2D4282 Course analysis: Financial Modeling: options, swaptions, derivatives (E-learning)

Course data

Course leader: Doc André Jaun (KTH),
Forgeign respondants:Prof. Ralf Zurbrugg (U. Adelaide / Australia), Dr Karol Dziedziul (Gdansk U. Technology / Poland)
Course goals: described under this link
Total reward: 4 points / 6 ECTS
Number of lectures: 2h in classroom, 5h video
Took place: 19 Sep - 15 Dec 2005
Course litterature: java-powered syllabus on-line
Course moments: Computer quiz, Forum discussions, Problem Based Learning Assignments
Ladok registered students:61
Students who passed:14
Prestationsgrad: 61% (number of credits earned / total possible)
Examinationsgrad: 23% (number of students finishing / total participants)

Recent modifications

Numerous and extensive modifications of the platform have been implemented in the course, including a Virtual Teaching Assistant (immediate feed-back for the student / correction support for the teacher), a searchable discussion forum and a series of administrative functions to maintain stable learning accounts when the course material (assignments, applets) evolves from one year to the next. Revised the introduction in the syllabus and developed a number of new assignments with automatic correction sheets.

2005 edition

The course was offered for the 3rd time as a continued education / PhD student course at NADA/KTH and for the 2nd time as a Masters course in Applied Finance at the University of Adelaide / Australia. Unreasonable administrative constraints are endemic (register in May for a course in October, fill-in a form in Swedish for students from abroad, still not clear whether MSc students from other KTH programs can register free of charge). The lack of proper advertizement within KTH and a negative incentive for the teacher (large burden with no reward having more students) limits the size of the class.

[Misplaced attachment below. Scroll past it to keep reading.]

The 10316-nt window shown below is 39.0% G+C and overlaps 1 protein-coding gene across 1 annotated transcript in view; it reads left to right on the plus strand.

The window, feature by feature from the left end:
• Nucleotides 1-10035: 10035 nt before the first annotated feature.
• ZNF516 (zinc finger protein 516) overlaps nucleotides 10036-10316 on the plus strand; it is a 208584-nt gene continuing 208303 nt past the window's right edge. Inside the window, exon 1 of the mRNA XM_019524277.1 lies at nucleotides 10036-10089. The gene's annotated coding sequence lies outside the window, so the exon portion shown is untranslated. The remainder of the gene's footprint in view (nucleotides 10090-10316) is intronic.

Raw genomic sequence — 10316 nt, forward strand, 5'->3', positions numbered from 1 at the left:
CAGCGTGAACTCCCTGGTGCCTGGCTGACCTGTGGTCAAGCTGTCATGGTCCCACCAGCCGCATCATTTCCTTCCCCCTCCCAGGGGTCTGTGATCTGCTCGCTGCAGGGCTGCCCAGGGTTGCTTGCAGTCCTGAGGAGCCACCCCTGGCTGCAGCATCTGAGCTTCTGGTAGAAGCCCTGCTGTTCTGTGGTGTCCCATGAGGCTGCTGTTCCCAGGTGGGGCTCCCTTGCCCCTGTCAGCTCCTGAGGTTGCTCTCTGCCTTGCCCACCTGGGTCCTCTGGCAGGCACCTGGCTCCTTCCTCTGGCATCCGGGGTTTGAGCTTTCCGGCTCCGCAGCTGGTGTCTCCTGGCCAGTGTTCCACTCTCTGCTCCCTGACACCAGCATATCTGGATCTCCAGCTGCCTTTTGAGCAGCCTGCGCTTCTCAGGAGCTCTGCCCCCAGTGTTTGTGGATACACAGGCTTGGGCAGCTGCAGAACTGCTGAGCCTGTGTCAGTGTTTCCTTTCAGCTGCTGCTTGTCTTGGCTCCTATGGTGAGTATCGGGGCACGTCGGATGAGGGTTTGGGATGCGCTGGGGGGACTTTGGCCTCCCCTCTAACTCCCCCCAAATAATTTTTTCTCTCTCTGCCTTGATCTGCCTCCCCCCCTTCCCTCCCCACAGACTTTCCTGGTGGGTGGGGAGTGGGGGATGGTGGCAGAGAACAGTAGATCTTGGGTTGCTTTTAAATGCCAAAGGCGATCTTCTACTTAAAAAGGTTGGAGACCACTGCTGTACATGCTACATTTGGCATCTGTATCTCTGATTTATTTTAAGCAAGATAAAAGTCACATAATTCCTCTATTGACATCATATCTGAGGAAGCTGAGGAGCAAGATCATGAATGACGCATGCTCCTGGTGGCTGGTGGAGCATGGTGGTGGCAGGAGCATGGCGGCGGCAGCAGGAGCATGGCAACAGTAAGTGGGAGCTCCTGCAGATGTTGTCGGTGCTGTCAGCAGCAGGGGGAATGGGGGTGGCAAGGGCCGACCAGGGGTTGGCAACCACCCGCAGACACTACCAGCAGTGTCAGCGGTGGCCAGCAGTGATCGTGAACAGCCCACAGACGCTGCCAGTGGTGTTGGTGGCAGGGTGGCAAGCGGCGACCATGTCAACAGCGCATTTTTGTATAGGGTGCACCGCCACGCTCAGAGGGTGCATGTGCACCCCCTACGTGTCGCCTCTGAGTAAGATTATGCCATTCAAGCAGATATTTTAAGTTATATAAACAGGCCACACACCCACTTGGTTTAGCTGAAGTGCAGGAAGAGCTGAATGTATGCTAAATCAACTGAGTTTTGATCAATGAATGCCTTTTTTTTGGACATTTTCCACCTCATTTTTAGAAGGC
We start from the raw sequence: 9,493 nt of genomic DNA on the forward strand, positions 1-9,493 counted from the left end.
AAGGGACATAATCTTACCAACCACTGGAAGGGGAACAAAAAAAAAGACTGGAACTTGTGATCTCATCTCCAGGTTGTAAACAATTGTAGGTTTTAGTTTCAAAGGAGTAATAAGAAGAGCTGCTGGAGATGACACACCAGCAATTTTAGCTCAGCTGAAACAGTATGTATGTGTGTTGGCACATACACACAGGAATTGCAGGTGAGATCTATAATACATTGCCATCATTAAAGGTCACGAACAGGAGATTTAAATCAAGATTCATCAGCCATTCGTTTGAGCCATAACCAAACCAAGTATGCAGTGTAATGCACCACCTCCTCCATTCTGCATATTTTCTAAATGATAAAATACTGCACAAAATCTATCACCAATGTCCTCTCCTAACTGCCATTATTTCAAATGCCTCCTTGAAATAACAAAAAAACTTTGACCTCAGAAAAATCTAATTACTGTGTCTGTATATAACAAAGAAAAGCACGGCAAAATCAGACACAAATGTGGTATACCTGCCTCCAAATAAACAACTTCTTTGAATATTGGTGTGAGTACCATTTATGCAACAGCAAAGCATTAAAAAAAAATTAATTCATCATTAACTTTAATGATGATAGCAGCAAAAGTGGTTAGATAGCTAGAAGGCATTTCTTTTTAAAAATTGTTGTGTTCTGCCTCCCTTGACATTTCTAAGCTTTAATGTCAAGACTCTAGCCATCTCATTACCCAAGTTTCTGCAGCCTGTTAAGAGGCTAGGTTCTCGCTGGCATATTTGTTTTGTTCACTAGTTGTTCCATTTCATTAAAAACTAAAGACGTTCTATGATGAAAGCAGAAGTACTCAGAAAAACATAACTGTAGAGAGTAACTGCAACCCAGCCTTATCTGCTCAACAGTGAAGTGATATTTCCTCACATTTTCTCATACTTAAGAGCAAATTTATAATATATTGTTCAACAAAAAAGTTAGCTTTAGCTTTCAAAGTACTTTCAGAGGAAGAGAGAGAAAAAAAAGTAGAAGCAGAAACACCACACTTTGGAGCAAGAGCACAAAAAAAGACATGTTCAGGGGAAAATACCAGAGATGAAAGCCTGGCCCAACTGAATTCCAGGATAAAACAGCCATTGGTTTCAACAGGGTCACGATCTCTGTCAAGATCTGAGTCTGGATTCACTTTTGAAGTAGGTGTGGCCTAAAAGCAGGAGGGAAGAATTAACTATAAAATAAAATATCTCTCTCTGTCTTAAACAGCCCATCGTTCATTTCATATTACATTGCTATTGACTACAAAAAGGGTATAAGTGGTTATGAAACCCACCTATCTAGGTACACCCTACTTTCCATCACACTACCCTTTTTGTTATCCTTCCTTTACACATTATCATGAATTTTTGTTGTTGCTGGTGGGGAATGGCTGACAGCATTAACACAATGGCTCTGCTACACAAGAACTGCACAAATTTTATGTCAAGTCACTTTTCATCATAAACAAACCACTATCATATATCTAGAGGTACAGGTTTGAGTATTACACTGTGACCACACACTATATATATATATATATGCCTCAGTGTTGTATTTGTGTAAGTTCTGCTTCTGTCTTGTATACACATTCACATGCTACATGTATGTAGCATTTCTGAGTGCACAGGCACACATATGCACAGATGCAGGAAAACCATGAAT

The course is generally percieved as challenging by those participants who finish and requires too much work for a number of students who would like to take a similar course for a maximum of 2 weeks work. It should be a good idea to split the course into two parts.
Trials made using the Virtual Teaching Assistant show that the burden of correcting assignments can be reduced by a factor 3-5 for the teacher while increasing the percieved support from the student.

Student evaluation

An anonymous evaluation is performed at the end of the course using an interactive evaluation form. From the raw data rating different topics (scale: 1=excellent, 3=average, 5=insufficient), the overall impression is good (2/5) with the best parts being... and the worst... (to be completed).

Planned changes

The structure of the assignments should be changed so as to reap the benefit from the Virtual Teaching Assistant. The course should be split into two moments: 2 credits to read the syllabus and complete a number of easy tasks + 2 credits to perform the problem based learning assignments--which require more work but are percieved as most valuable.

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Content: André Jaun <>
Last modified 16 Dec 2005
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